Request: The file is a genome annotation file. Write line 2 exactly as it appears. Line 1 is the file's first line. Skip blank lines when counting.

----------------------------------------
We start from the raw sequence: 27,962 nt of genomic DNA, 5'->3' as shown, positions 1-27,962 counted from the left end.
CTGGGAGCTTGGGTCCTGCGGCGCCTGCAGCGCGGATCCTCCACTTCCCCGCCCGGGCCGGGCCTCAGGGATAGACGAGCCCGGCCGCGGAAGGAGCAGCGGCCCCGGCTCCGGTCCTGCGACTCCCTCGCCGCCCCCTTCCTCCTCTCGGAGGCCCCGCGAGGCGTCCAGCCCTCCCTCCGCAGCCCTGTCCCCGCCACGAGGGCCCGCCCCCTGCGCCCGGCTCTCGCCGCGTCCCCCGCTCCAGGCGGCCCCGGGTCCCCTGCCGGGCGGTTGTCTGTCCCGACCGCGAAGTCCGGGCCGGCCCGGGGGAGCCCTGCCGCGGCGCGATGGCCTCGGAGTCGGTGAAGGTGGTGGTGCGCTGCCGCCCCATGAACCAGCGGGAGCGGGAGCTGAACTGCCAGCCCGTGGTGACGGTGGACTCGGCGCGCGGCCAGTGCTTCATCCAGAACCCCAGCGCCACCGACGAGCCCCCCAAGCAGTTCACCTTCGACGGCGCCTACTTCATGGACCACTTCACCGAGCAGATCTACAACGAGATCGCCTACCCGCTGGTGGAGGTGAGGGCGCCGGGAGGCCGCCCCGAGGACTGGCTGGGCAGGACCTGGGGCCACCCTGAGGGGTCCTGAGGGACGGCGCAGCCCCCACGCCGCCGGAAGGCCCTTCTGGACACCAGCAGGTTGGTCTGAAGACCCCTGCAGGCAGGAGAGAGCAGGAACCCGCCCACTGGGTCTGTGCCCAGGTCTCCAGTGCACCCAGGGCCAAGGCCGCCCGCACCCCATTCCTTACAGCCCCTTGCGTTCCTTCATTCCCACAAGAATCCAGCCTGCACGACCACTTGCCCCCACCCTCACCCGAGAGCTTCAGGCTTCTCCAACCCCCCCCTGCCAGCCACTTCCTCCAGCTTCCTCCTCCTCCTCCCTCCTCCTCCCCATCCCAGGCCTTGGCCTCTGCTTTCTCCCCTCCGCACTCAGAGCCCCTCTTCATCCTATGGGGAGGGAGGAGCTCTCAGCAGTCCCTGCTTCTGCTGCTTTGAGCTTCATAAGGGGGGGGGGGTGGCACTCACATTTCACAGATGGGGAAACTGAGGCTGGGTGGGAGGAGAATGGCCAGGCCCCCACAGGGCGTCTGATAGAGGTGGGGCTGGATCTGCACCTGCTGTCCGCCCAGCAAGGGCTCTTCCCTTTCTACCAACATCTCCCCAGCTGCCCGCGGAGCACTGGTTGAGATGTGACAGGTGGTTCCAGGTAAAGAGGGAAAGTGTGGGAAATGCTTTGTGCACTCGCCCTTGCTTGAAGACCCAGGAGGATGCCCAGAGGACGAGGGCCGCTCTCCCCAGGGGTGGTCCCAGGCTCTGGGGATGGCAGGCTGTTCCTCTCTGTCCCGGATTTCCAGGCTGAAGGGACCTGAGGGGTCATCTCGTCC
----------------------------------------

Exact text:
CTGGGAGCTTGGGTCCTGCGGCGCCTGCAGCGCGGATCCTCCACTTCCCCGCCCGGGCCGGGCCTCAGGGATAGACGAGCCCGGCCGCGGAAGGAGCAGCGGCCCCGGCTCCGGTCCTGCGACTCCCTCGCCGCCCCCTTCCTCCTCTCGGAGGCCCCGCGAGGCGTCCAGCCCTCCCTCCGCAGCCCTGTCCCCGCCACGAGGGCCCGCCCCCTGCGCCCGGCTCTCGCCGCGTCCCCCGCTCCAGGCGGCCCCGGGTCCCCTGCCGGGCGGTTGTCTGTCCCGACCGCGAAGTCCGGGCCGGCCCGGGGGAGCCCTGCCGCGGCGCGATGGCCTCGGAGTCGGTGAAGGTGGTGGTGCGCTGCCGCCCCATGAACCAGCGGGAGCGGGAGCTGAACTGCCAGCCCGTGGTGACGGTGGACTCGGCGCGCGGCCAGTGCTTCATCCAGAACCCCAGCGCCACCGACGAGCCCCCCAAGCAGTTCACCTTCGACGGCGCCTACTTCATGGACCACTTCACCGAGCAGATCTACAACGAGATCGCCTACCCGCTGGTGGAGGTGAGGGCGCCGGGAGGCCGCCCCGAGGACTGGCTGGGCAGGACCTGGGGCCACCCTGAGGGGTCCTGAGGGACGGCGCAGCCCCCACGCCGCCGGAAGGCCCTTCTGGACACCAGCAGGTTGGTCTGAAGACCCCTGCAGGCAGGAGAGAGCAGGAACCCGCCCACTGGGTCTGTGCCCAGGTCTCCAGTGCACCCAGGGCCAAGGCCGCCCGCACCCCATTCCTTACAGCCCCTTGCGTTCCTTCATTCCCACAAGAATCCAGCCTGCACGACCACTTGCCCCCACCCTCACCCGAGAGCTTCAGGCTTCTCCAACCCCCCCCTGCCAGCCACTTCCTCCAGCTTCCTCCTCCTCCTCCCTCCTCCTCCCCATCCCAGGCCTTGGCCTCTGCTTTCTCCCCTCCGCACTCAGAGCCCCTCTTCATCCTATGGGGAGGGAGGAGCTCTCAGCAGTCCCTGCTTCTGCTGCTTTGAGCTTCATAAGGGGGGGGGGGTGGCACTCACATTTCACAGATGGGGAAACTGAGGCTGGGTGGGAGGAGAATGGCCAGGCCCCCACAGGGCGTCTGATAGAGGTGGGGCTGGATCTGCACCTGCTGTCCGCCCAGCAAGGGCTCTTCCCTTTCTACCAACATCTCCCCAGCTGCCCGCGGAGCACTGGTTGAGATGTGACAGGTGGTTCCAGGTAAAGAGGGAAAGTGTGGGAAATGCTTTGTGCACTCGCCCTTGCTTGAAGACCCAGGAGGATGCCCAGAGGACGAGGGCCGCTCTCCCCAGGGGTGGTCCCAGGCTCTGGGGATGGCAGGCTGTTCCTCTCTGTCCCGGATTTCCAGGCTGAAGGGACCTGAGGGGTCATCTCGTCC